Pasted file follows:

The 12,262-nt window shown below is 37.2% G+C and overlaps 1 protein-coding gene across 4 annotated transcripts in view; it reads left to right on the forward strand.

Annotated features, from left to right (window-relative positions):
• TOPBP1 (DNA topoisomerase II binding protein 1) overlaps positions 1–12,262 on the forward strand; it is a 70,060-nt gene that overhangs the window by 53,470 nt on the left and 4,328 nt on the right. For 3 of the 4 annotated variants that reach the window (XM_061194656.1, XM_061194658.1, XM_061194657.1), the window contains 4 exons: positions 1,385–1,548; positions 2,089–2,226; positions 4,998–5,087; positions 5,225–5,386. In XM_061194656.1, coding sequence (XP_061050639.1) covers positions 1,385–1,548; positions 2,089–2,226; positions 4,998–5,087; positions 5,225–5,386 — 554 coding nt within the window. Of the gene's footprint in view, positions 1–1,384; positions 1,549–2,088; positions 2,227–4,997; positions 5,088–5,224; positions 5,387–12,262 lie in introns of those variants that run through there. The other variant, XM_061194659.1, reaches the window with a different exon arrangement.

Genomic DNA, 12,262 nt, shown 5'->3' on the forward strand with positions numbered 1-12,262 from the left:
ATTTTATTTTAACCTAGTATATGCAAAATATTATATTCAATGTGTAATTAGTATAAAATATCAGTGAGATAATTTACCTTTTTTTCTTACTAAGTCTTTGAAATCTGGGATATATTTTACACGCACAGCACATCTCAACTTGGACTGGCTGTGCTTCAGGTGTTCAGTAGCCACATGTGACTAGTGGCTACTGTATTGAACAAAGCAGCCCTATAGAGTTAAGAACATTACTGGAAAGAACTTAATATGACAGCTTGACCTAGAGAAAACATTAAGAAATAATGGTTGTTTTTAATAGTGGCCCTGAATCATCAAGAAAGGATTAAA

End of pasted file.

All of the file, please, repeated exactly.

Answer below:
The 12,262-nt window shown below is 37.2% G+C and overlaps 1 protein-coding gene across 4 annotated transcripts in view; it reads left to right on the forward strand.

Annotated features, from left to right (window-relative positions):
• TOPBP1 (DNA topoisomerase II binding protein 1) overlaps positions 1–12,262 on the forward strand; it is a 70,060-nt gene that overhangs the window by 53,470 nt on the left and 4,328 nt on the right. For 3 of the 4 annotated variants that reach the window (XM_061194656.1, XM_061194658.1, XM_061194657.1), the window contains 4 exons: positions 1,385–1,548; positions 2,089–2,226; positions 4,998–5,087; positions 5,225–5,386. In XM_061194656.1, coding sequence (XP_061050639.1) covers positions 1,385–1,548; positions 2,089–2,226; positions 4,998–5,087; positions 5,225–5,386 — 554 coding nt within the window. Of the gene's footprint in view, positions 1–1,384; positions 1,549–2,088; positions 2,227–4,997; positions 5,088–5,224; positions 5,387–12,262 lie in introns of those variants that run through there. The other variant, XM_061194659.1, reaches the window with a different exon arrangement.

Genomic DNA, 12,262 nt, shown 5'->3' on the forward strand with positions numbered 1-12,262 from the left:
ATTTTATTTTAACCTAGTATATGCAAAATATTATATTCAATGTGTAATTAGTATAAAATATCAGTGAGATAATTTACCTTTTTTTCTTACTAAGTCTTTGAAATCTGGGATATATTTTACACGCACAGCACATCTCAACTTGGACTGGCTGTGCTTCAGGTGTTCAGTAGCCACATGTGACTAGTGGCTACTGTATTGAACAAAGCAGCCCTATAGAGTTAAGAACATTACTGGAAAGAACTTAATATGACAGCTTGACCTAGAGAAAACATTAAGAAATAATGGTTGTTTTTAATAGTGGCCCTGAATCATCAAGAAAGGATTAAA